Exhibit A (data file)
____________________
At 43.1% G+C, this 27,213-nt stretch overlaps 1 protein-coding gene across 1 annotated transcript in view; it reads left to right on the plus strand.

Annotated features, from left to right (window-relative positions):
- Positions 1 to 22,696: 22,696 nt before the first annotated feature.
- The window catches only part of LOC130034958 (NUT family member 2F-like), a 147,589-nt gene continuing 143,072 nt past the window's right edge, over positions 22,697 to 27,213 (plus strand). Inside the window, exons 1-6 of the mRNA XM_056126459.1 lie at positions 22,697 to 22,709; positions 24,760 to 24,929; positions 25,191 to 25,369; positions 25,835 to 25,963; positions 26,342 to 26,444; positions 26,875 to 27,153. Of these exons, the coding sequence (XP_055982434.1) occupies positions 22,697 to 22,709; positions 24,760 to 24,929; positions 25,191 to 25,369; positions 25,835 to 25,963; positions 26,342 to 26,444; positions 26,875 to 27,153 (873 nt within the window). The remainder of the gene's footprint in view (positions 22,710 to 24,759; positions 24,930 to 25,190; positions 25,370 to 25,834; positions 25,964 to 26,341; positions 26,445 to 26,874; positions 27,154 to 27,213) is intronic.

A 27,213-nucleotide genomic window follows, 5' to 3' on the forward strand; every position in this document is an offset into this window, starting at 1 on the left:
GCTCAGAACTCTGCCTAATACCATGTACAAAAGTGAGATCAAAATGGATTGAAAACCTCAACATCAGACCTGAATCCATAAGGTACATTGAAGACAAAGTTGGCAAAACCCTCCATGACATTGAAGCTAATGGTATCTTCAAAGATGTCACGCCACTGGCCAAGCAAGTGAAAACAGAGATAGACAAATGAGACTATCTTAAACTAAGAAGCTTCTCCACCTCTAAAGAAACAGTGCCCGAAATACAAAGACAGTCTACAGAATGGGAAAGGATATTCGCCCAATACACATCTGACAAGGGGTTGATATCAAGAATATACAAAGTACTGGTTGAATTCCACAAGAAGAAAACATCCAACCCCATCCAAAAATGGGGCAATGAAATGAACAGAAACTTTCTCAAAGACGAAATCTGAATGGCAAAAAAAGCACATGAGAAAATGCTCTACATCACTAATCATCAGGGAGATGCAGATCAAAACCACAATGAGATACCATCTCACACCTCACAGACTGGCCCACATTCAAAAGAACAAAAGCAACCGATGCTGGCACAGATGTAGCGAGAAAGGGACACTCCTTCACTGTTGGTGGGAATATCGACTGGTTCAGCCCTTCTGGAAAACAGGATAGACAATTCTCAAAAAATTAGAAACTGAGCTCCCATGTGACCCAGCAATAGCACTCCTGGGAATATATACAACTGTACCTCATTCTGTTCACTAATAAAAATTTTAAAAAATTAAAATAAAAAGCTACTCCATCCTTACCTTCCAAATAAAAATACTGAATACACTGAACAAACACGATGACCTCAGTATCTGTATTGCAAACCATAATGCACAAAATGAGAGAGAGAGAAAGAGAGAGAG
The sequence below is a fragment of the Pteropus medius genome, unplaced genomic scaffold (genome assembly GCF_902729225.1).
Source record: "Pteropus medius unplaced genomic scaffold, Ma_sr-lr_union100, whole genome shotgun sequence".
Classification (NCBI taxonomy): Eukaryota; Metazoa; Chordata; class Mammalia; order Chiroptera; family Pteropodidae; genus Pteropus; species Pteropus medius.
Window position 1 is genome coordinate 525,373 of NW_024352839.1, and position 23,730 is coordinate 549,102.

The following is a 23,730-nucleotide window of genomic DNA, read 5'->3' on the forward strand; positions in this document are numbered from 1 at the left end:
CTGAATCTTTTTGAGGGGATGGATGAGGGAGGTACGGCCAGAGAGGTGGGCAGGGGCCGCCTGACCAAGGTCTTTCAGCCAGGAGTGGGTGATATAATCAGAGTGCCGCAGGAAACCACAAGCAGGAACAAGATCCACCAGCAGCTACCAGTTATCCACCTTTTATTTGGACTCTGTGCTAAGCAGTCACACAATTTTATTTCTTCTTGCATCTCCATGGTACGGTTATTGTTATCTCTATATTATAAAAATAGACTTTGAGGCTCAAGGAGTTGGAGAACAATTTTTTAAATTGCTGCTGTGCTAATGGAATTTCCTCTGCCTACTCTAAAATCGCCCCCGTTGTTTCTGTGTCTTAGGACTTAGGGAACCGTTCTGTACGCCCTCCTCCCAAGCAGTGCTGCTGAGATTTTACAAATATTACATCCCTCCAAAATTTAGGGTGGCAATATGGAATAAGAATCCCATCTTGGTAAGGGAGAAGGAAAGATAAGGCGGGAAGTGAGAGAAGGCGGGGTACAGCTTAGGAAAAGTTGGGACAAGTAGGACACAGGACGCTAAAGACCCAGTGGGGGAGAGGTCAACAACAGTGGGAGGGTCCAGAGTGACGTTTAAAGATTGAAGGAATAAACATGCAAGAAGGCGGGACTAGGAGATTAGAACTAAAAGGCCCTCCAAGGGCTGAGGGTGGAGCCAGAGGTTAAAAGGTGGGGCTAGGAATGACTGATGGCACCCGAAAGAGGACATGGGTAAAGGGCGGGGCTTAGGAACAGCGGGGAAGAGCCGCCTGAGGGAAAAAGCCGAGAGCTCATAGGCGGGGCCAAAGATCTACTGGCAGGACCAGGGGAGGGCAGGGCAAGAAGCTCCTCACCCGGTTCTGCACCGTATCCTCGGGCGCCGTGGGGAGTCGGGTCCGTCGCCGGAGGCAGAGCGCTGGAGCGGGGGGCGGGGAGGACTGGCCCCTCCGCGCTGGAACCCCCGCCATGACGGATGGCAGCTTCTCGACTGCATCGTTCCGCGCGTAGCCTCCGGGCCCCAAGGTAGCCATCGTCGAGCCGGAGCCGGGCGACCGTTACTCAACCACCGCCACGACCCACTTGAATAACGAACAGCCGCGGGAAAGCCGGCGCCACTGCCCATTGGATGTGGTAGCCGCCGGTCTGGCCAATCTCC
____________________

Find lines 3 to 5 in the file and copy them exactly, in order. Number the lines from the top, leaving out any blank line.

- Positions 1 to 22,696: 22,696 nt before the first annotated feature.
- The window catches only part of LOC130034958 (NUT family member 2F-like), a 147,589-nt gene continuing 143,072 nt past the window's right edge, over positions 22,697 to 27,213 (plus strand). Inside the window, exons 1-6 of the mRNA XM_056126459.1 lie at positions 22,697 to 22,709; positions 24,760 to 24,929; positions 25,191 to 25,369; positions 25,835 to 25,963; positions 26,342 to 26,444; positions 26,875 to 27,153. Of these exons, the coding sequence (XP_055982434.1) occupies positions 22,697 to 22,709; positions 24,760 to 24,929; positions 25,191 to 25,369; positions 25,835 to 25,963; positions 26,342 to 26,444; positions 26,875 to 27,153 (873 nt within the window). The remainder of the gene's footprint in view (positions 22,710 to 24,759; positions 24,930 to 25,190; positions 25,370 to 25,834; positions 25,964 to 26,341; positions 26,445 to 26,874; positions 27,154 to 27,213) is intronic.

A 27,213-nucleotide genomic window follows, 5' to 3' on the forward strand; every position in this document is an offset into this window, starting at 1 on the left: